Greater Alarm continues quest for perfectly integrated systems
Greater Alarm continues quest for perfectly integrated systems

May 1, 2000 12:00 PM
Roxanna Guilford

The future of the security industry, according to Greater Alarm Co., depends on embracing the technology revolution and developing fully integrated applications.

Part of this vision may be fueled by Greater Alarm's proximity to Silicon Valley. After nearly 20 years in Southern California, the company expanded northward last year to Loomis, Calif., to continue fostering relationships with many of its clients who have moved to the Silicon Valley area near San Francisco. The company still has its headquarters in Irvine, Calif.

Despite its grounding in - and advocacy of - cutting-edge applications, Greater Alarm still focuses on the basics: fire-alarm, intrusion, CCTV and access control systems for the commercial market, as well as the high-end residential market.

Recent installations range from a small commercial installation for Jiffy Lube to a large commercial/industrial application for Toyota's North American Parts Logistics Division in Ontario, Calif.

Many of Greater Alarm's clients are looking for a basic commercial security system - door and window sensors, perimeter security, glass-break and interior motion detectors. But as crime rates increase, clients more frequently want to integrate access control and CCTV.

In this climate Greater Alarm is hoping to position itself as a consultant as well as a dealer.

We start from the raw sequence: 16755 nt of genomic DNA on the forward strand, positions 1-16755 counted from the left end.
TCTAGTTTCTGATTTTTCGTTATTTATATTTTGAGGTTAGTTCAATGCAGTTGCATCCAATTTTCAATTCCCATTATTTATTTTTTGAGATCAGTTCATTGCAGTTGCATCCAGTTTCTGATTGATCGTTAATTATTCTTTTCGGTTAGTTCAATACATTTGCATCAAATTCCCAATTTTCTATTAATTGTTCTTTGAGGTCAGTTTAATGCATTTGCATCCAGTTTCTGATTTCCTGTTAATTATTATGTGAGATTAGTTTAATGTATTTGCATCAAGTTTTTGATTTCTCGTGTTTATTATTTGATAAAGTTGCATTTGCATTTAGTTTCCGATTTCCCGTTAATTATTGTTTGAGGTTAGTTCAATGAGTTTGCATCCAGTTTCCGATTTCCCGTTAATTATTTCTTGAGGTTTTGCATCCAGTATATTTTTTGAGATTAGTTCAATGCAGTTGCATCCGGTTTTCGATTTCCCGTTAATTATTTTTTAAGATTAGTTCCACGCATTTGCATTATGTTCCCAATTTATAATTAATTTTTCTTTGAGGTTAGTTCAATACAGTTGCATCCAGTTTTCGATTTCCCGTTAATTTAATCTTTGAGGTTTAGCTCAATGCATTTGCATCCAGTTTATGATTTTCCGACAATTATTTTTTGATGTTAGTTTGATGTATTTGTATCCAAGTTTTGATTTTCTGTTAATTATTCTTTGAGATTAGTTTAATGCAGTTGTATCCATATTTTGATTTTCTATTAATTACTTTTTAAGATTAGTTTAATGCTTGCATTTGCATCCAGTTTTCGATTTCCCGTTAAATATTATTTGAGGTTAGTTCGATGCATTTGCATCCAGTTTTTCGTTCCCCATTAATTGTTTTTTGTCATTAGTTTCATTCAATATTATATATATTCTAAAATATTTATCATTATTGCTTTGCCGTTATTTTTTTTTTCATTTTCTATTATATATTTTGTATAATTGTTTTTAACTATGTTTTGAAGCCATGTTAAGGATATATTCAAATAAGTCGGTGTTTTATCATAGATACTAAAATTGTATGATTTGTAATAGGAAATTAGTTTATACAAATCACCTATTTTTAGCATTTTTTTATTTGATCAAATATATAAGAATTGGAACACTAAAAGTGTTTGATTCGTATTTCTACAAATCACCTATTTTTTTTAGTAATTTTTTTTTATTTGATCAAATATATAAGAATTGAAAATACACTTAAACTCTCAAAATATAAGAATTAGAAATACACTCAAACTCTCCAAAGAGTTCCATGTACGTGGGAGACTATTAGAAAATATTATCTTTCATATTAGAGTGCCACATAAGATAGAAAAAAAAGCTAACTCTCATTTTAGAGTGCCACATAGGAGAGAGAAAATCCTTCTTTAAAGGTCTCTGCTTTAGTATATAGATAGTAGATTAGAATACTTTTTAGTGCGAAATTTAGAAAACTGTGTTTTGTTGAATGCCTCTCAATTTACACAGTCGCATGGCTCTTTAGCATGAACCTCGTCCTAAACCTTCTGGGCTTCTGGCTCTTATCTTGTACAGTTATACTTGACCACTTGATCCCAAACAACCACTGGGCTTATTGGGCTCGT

Not just "alarm guys" Developing a reputation for the company beyond "alarm guys" is important to Doug Cuthbert, the company's vice president and head of the northern California region. He's dismayed at what he perceives as the security industry's low esteem in the eyes of the public.

"I see it every day," he says. No matter how skilled a technician is, alarm companies are referred to as the "alarm guys."

Cuthbert doesn't agree with the image, but he understands why it seems to stick. The industry, Cuthbert maintains, needs to work to enhance its public image. He is particularly adamant about embracing the IT revolution.

The industry has fallen behind the technology curve, he warns. Few products take advantage of state-of-the-art technology - something he attributes to how the industry is driven.

"Higher volumes lead manufacturers toward very low-cost components," he says. This means that too many manufacturers - and thus, dealers, focus on quantity, not on incorporating the best available technology. This may guarantee short-term success, but it can hurt those in business for the long haul.

Cuthbert finds the current approach frustrating for several reasons - not least of which is because Greater Alarm is focusing on fully integrated systems.

Part of his mission is to keep the company on the cutting edge of technological advancements, while encouraging vendors and potential vendors to do the same. "Greater Alarm is working with a few manufacturers to help them design products that will take the alarm industry to the next level."

The technology exists to allow various products from different manufacturers to communicate on the same platforms. "We would like to see products in the alarm industry work on a common communications platform," Cuthbert says. "We know the technology is available, and we are pushing manufacturers to do it."

Theoretically, networking different brands of control equipment should be as easy as connecting a HP printer to a Toshiba laptop. But the industry has yet to embrace such plug-and-play features, he says. Cuthbert complains that manufacturers continue to compete against each other, instead of working together to provide truly seamless system design. Dealers end up with individual proprietary platforms that do not communicate. Dealers then must use simple unsupervised relays connected by large amounts of wires and conduits, which drives up labor costs.